Alpha-Amylase (1,4-a-D-glucan glucanohydrolase) in animals are monomeric, calcium-binding proteins that are present in both salivary and pancreatic secretions. In the gastrointestinal tract, it is a digestive enzyme that is secreted into the Duodenum where it starts to degrade (hydrolyze) the a-1,4 glucosidic linkages of starch to maltose and maltotriose. a-Amylases are used to hydrolyze glycogen, the reserve carbohydrates in animals, when the blood glucose levels are low. Salivary amylase, a major component of human salivary secretions, possesses multiple functions in the oral cavity. It is the only enzyme in the saliva capable of degrading oligosaccharides, which are used by the oral microflora for nutritional purposes. The structural neighbor, b-amylase, breaks down starch during the germination of seeds (rich in starch) into sugars. These sugars constitute the chief energy source in the early development of the plant. b-Amylase is able to break down the a-1,4 linkages of starch polymers in plants and seeds.

Amylase is also used in industry. It is used in brewing and fermentation industries for the conversion of starch to fermentable sugars, in the textile industry for designing textiles, in the laundry industry in a mixture with protease and lipase to launder clothes, in the paper industry for sizing, and in the food industry for preparation of sweet syrups, to increase diastase content of flour, for modification of food for infants, and for the removal of starch in jelly production.

The pancreas has the highest amylase concentration and largest total amount of amylase of any organ in the body. Unfortunately, other tissues, particularly the parotid salivary glands, also contain large quantities. Pancreatic or salivary amylase is not absorbed by intact gut mucosa, and normal serum amylase activity levels are low. Any amylase that is present presumably comes from enzyme leakage directly into the blood from the ascinar cells or via lymphatics draining the glands. With ductular obstruction and/or inflammation of either the pancreas or parotid glands, enzyme leakage directly into the blood or via the lymphatics increases. In rare situations gut permeability changes, whereby a large quantitiy of amylase leaks into the peritoneal fluid and is eventually delivered via thoracic duct into the circulation causing hyperamylasemia. When amylase levels are too high in the urine and someone has abdominal pain then they are automatically diagnosed with pancreatitis.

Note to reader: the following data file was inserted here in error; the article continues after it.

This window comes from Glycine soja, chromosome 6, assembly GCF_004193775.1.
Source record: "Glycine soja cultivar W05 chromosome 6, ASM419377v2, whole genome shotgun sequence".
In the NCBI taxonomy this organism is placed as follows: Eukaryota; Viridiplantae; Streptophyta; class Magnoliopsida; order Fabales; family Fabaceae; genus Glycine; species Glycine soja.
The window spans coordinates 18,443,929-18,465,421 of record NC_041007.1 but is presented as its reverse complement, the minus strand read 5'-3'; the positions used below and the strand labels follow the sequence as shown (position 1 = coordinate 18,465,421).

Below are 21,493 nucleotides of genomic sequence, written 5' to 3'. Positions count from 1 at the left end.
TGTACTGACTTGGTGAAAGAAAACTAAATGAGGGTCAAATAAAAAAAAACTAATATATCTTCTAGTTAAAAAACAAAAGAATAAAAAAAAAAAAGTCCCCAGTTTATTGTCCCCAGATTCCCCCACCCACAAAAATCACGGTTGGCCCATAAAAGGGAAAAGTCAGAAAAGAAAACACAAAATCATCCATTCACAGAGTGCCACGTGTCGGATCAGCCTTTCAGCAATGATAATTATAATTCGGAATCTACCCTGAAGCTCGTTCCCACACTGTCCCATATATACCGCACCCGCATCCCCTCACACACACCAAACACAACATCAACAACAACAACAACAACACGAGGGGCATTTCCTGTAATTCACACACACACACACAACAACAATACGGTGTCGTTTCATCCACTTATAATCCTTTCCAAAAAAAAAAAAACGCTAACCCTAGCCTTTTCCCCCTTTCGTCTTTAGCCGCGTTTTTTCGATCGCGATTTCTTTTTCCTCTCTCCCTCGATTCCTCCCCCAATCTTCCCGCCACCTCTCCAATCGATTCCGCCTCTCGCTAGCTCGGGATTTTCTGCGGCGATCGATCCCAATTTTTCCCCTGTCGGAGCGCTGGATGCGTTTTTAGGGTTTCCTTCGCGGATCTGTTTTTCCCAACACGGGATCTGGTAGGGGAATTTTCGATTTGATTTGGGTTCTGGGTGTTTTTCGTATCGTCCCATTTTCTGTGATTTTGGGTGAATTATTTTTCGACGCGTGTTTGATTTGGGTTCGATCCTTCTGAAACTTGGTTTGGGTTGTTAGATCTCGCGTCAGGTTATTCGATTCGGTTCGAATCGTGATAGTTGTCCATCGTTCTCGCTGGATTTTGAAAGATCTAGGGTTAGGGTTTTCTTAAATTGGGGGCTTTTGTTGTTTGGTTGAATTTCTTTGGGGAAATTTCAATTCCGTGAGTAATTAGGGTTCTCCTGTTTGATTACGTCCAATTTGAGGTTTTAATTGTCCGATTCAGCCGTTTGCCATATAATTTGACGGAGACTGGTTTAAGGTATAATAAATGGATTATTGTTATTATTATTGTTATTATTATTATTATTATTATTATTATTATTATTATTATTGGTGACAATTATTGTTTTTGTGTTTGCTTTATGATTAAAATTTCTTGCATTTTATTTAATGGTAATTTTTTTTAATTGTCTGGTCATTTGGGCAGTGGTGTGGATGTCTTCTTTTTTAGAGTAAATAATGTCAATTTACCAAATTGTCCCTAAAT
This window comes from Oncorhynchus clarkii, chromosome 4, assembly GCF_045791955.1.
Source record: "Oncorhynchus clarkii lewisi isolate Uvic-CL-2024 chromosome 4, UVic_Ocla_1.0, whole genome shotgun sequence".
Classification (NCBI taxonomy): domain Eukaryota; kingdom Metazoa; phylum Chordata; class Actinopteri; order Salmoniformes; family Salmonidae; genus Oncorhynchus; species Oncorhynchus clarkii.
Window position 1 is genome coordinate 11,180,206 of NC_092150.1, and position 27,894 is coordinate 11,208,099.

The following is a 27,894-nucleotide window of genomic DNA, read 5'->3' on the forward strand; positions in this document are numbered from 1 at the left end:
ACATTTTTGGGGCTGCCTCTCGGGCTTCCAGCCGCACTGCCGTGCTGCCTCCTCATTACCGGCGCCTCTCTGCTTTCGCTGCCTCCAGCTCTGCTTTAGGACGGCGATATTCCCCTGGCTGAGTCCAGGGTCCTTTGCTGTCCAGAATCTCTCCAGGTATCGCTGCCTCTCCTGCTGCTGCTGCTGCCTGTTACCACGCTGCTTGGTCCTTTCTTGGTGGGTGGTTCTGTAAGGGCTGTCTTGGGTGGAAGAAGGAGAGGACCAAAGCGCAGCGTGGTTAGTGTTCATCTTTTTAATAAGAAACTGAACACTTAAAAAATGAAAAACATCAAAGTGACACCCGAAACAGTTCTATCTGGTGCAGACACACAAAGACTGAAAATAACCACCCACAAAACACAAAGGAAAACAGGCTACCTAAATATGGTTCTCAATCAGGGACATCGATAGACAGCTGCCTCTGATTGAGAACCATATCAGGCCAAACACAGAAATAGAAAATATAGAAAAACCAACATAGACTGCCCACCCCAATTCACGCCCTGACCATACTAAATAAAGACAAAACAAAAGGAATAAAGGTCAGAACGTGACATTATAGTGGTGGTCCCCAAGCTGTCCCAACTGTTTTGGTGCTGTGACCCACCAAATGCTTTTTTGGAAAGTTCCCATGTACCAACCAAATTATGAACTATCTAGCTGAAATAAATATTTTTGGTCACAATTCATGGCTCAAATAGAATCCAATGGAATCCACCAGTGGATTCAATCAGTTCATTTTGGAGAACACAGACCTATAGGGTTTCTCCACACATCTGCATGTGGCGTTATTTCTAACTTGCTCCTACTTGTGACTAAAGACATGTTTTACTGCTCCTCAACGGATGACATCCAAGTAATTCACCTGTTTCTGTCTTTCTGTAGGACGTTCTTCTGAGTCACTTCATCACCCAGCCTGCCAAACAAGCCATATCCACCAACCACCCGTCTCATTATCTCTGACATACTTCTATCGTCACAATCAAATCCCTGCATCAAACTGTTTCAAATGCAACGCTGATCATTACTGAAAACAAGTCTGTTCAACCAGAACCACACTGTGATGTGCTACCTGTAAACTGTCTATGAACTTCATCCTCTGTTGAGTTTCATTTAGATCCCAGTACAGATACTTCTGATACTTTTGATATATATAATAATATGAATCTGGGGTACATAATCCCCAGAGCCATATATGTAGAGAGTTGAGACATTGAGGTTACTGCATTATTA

The major role of the calcium-containing metalloenzyme amylase in the oral cavity is the hydrolysis of the alpha-1,4 linkages of starch. Amylase can play an important role in the colonization and metabolism of oral bacteria leading to dental plaque formation. Amylase bound to the bacterial surface retains its enzymatic activity. The bacterial-bound amylase can hydrolyze starch to glucose, which is then metabolized to lactic acid by the bacteria, thereby leading to dental plaque formation and progression.

Amylase research information

Starch hydrolysis by amylase
A test to measure the amount of amylase in serum (blood)
The effect of pH on enzyme activity - salivary amylase and starch digestion
Specificity of enzymes - digestion of starch by amylase
Amylase assay, organ specificity, causes of hyperamylasemia
Purification of salivary alpha amylase
Enzyme activity: pancreatic amylase
Amylase-treated rice flour oral rehydration solution with enhanced energy density
Characterization of sweet-Potato beta-amylase